Sustainable Tiny Homes – Breathe Through Stovepipes
Sustainable tiny homes can come in some weird designs. Yes, I have seen one that breathes through stovepipes.
The one in the image above is not a private home. It is a reconstruction of an ancient isle of Man Round House and serves as a meeting place at the Ancient Technology Centre.
It is very similar to a completely covered earth house I saw 12 years ago in an unregulated township north of New Liskeard, Northern Ontario.
That one did have a number of stovepipes sticking through the earth roof, some for fresh air to come in and some for smoke from the stove and stale air to go out. It was before the days of smartphones with good cameras. Regrettably, I did not get a photograph of it.
The person showing me around the area assured me that the house was very comfortable even in the -30C temperatures that are common in that part of the country.
That particular design only had one door and very few windows. It was really just a hole in the ground with a few poles holding up a roof covered by 2′ (60cm) of soil. A good growth of grass on the roof helped keep the house cool in summer.
It had I was told, been built by the owner without the assistance of an architect or engineer. That’s the beauty of unregulated townships for home builders who want to do their own thing without having to comply with building codes.
If it had not been for the stovepipes, I would have thought it was just a grassy knoll.
Places to build your own non-compliant home are no longer very common in North America or Europe so to build a sustainable tiny home or one of any size needs a bit more planning than the maverick builder in Northern Ontario was required to do.
Some of the types of homes listed below may not be acceptable in many urban or suburban areas in your country. Provincial, county or township building codes may prevent some types being constructed in rural areas.
Sustainable tiny homes made from earth
There are a number of designs for earth houses, all use the technique of earth sheltering:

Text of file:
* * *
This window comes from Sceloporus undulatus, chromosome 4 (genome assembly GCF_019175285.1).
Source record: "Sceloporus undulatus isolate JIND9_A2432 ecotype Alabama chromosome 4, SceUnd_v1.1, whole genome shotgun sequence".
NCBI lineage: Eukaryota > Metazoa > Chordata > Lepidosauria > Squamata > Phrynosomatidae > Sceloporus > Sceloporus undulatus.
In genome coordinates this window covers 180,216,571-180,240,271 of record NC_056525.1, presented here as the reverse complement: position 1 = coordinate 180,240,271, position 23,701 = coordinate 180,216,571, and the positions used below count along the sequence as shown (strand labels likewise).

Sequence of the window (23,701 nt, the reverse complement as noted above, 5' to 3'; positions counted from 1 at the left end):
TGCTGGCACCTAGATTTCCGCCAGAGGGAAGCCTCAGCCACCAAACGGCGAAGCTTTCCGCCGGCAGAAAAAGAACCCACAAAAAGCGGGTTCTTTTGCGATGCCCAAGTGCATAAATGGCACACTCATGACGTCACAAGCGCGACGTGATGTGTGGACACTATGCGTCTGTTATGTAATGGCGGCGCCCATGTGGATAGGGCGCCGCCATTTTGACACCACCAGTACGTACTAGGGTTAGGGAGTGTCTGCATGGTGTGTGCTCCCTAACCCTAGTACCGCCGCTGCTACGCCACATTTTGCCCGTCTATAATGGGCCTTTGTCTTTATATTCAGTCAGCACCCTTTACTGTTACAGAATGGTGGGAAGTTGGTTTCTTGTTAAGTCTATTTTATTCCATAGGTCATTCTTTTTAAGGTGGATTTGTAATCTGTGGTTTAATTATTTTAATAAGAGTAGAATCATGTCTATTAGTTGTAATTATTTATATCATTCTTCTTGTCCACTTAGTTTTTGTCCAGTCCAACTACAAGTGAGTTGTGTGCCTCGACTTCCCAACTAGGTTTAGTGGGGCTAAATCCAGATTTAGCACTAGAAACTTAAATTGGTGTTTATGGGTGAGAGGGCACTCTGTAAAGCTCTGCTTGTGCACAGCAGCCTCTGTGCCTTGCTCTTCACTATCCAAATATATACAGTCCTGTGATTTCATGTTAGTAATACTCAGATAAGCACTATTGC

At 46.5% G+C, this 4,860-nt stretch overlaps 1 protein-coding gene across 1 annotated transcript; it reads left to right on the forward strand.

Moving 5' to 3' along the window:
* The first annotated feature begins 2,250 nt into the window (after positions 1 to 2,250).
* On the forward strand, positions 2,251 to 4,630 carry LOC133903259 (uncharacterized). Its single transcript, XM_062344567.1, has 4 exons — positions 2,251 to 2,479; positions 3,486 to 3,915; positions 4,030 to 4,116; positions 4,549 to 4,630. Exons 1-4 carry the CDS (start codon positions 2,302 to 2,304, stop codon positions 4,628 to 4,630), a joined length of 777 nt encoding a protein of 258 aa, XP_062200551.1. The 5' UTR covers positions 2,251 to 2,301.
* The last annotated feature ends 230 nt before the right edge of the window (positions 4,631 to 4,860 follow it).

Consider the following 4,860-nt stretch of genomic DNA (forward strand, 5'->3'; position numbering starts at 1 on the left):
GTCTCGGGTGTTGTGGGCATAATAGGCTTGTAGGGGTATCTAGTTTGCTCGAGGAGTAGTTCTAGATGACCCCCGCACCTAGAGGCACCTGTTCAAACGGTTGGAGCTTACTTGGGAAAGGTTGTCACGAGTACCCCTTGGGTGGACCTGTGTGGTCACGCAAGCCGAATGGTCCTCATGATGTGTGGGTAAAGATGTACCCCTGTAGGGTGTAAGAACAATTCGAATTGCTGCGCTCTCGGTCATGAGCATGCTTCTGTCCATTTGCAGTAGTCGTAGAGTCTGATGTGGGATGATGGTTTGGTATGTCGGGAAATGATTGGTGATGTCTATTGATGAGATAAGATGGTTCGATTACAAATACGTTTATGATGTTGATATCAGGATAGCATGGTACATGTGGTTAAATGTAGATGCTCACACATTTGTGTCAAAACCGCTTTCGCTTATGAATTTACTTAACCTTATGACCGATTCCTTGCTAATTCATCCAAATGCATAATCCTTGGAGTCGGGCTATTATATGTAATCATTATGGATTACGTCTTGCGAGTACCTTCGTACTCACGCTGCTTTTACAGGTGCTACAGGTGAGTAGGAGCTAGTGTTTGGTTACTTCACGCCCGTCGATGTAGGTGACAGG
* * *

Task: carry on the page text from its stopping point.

- Partially underground
- Earth berm types
Underground houses are just that, built entirely underground with an earth covered roof, often only one door and few if any windows.
An underground house is made by digging a hole in the ground, building retaining walls to stop the sides caving in. Erecting a supporting framework for the roof and covering the structure with soil.
Underground houses can be simple units with 2 or 3 rooms or large multi-level complexes for many families.
Advantages of an underground house:
- Naturally insulated – lower construction and energy costs
- Aesthetically unobtrusive – helps retain natural appearance of the building site
- Easier to secure with few access points
- Lower footprint – more efficient use of available land
- Needs well-drained soil types
- Retaining walls can be expensive to build
- Plumbing and sewerage disposal can be difficult
- Needs forced air ventilation
- Lack of natural light can be a health issue
- Difficult to evacuate in event of fire or flood
- Compliance with building codes can be difficult
Partially Underground Houses
There are three basic methods of building partially underground houses:
- By excavating a pit similar to the underground house construction method and reducing the level of the grade on one or more sides
- Making the pit shallower so that part of the walls and the roof are above ground level
- Digging into a sloping site so that the wall on the lower side is exposed and the roof is all or partially above ground level.
Roof designs for partially underground homes include conventional, soil and vegetation covered.
Advantages and disadvantages of partially underground houses are similar to those for underground types to a greater or lesser extent depending on design.